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Posts tagged ‘Language’

Snow Day Fun

Hello all

I know it’s been a while. I took some time off to have my baby (who’s 14 months old now!). 

Today is a snowy day! I am so excited to show my baby girl the fun things you can do in the snow. Staying in it’s an option but outside in the snow you can play (and learn!) too!

Snow games

1. building a snowman – while building your snowman talk about body parts or talk about the steps it takes to build the snowman

2. snow angels – after making snow angels you can talk about how our different body parts made different shapes in the snow

3. snow ball fight – well this is just fun!!

4. explore the snow with your senses – if you have toddlers (like me!) talk about the snow, how it feels, what it looks like, you can smell it, hear it (maybe?), and even taste it! (it’s up to you). Use as many descriptive words as possible!!

Ok, so now i’ll go out and play with my baby!! What other games/activities do you do with your kids? Share with us!

Language and Music:Inseparable

I’ve told you before about my two passions: Language and Music. Watch this slide show that shows us how music and communication are related. Here is a summary of some of the most important points in this slide show:

  • Music and speech are intertwined starting in the womb. (We knew that!)
  • The melody of our voices is the musical nature of speech and it conveys feelings and meaning. For example, when we are happy we use a high pitch voice and we speak fast. When we are sad our speech is slow and we use deep monotone voice.
  • Taking music lessons helps us understand better the melody of words and interpret the emotions that they convey.
  • Pitch can vary between languages.
  • Our voices start getting shaped in the womb by the voices the baby hear.
  • In tonal languages like mandarin or Vietnamese, pitch determines the meaning of words.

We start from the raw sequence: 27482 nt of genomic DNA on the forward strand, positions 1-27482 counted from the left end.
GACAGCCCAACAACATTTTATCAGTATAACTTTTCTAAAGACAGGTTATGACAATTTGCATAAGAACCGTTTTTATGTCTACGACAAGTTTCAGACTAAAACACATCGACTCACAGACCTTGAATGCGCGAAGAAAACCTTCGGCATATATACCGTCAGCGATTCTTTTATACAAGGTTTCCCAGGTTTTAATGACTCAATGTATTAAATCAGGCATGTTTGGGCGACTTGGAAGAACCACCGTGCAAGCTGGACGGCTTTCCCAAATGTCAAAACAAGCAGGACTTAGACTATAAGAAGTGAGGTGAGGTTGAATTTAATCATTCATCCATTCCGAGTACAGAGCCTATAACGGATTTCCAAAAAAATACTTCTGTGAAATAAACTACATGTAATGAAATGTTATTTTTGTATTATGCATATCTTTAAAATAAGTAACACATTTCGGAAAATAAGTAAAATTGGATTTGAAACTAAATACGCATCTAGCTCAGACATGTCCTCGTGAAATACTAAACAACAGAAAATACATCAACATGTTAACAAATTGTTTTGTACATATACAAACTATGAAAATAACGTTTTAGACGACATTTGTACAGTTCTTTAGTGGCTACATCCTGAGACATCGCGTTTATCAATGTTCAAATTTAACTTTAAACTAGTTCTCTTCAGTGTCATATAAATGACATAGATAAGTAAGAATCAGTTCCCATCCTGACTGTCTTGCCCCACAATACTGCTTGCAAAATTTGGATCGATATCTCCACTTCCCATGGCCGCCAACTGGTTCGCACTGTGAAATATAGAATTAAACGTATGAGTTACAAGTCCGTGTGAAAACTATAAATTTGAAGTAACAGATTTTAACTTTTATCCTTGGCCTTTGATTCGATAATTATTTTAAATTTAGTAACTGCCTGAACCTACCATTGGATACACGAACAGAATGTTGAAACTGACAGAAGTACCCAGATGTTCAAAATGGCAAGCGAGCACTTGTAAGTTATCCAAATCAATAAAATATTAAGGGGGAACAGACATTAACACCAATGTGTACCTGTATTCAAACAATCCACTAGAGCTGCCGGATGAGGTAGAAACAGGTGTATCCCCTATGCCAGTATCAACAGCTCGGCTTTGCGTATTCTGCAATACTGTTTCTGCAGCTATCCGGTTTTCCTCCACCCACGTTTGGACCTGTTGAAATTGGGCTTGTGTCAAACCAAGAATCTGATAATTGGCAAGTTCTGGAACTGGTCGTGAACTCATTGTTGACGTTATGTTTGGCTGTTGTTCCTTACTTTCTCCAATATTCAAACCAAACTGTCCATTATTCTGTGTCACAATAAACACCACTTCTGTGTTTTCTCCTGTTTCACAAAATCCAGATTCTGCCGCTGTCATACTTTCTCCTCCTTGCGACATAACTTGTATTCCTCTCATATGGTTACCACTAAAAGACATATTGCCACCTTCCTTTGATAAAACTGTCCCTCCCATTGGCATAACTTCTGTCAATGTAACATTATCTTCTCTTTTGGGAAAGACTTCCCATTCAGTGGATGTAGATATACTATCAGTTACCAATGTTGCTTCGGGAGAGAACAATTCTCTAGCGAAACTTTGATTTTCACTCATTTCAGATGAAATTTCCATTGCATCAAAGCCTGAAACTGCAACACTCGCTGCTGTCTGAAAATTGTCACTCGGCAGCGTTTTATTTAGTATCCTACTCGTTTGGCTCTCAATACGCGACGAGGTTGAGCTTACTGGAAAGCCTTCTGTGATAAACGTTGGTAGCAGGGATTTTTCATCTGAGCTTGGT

• Our perception of pitch is critical when we communicate to understand what others feel and mean.
  • When we learn to talk we help our music ability a well.

I loved this slide show because in just a few minutes it helps capture and understand the important relationship between language and music! I love my job!

Did you learn something with this slide show? Share your comments!

Speech and language delays can have negative effects in adulthood

Did you know that having a speech/language delay can affect your child as an adult?

Recent research has shown that children with speech-language delays have a higher risk for developing social, emotional, or behavioral problems as adults. And you might ask, what does language has to do with social-emotional behavior? Well…  a lot! Early language delays can affect a child’s ability to socialize with peers and make friends. This social isolation can carry over into their adult years. For example, they might have difficulty making and maintaining relationships or even keeping a job. Also, parents of kids with speech-language difficulties are more likely to be stressed, they show less interest in their child’s education, and do not read regularly to their child.
 
 
Here’s what you can do to help your child (when they are still kids)

  1. If the teacher or you think there is a speech and/or language delay, get professional help from a speech therapist. The earlier a child receives proper intervention, the more successful that intervention might be. Contact your child’s school-based speech pathologist or contact the American Speech-Language-Hearing Association.
  2. Read at home. Reading helps increase receptive language skills, vocabulary and literacy.
  3. Establish homework routines. Homework helps review the lesson learned. Children with speech-language delays benefit from repetition.
  4. Make sure you are on top of his school activities. 

 Did you know that having a speech/language delay can affect your child as an adult? Now we know and we can help them. 

Growing up bilingual: Misa’s Story

About a week  ago, I received an email from a reader who, after reading some of my posts about bilingualism, wanted to share her story about growing up bilingual. Here’s Misa’s story. 

What would you do, if your child had to become bilingual? My life changed just like that, when my mom gave birth to me in North Carolina, U.S.A.

            My hair is black, my eyes are brown, my skin is yellow and I could speak both Japanese and English. I was born in North Carolina and stayed there for a year and then moved to Georgia. I don’t actually remember the days when I lived in North Carolina, so my life practically started in Georgia, is what I think. Living in America was nothing different to me. Although my parents are both Japanese, and of course I’m Japanese, my home town is America, so nothing got in my way. I went to school in America and acted like American like every child does. I understood myself as Japanese, but inside my heart was all American. To think about it now, maybe it was weird, but that how I was those days. When I was in 4th grade, I was going to school normally. When one of the students in my class asked me, “You look Japanese, but speak English with no trouble. You speak Japanese too right? So, which one are you?”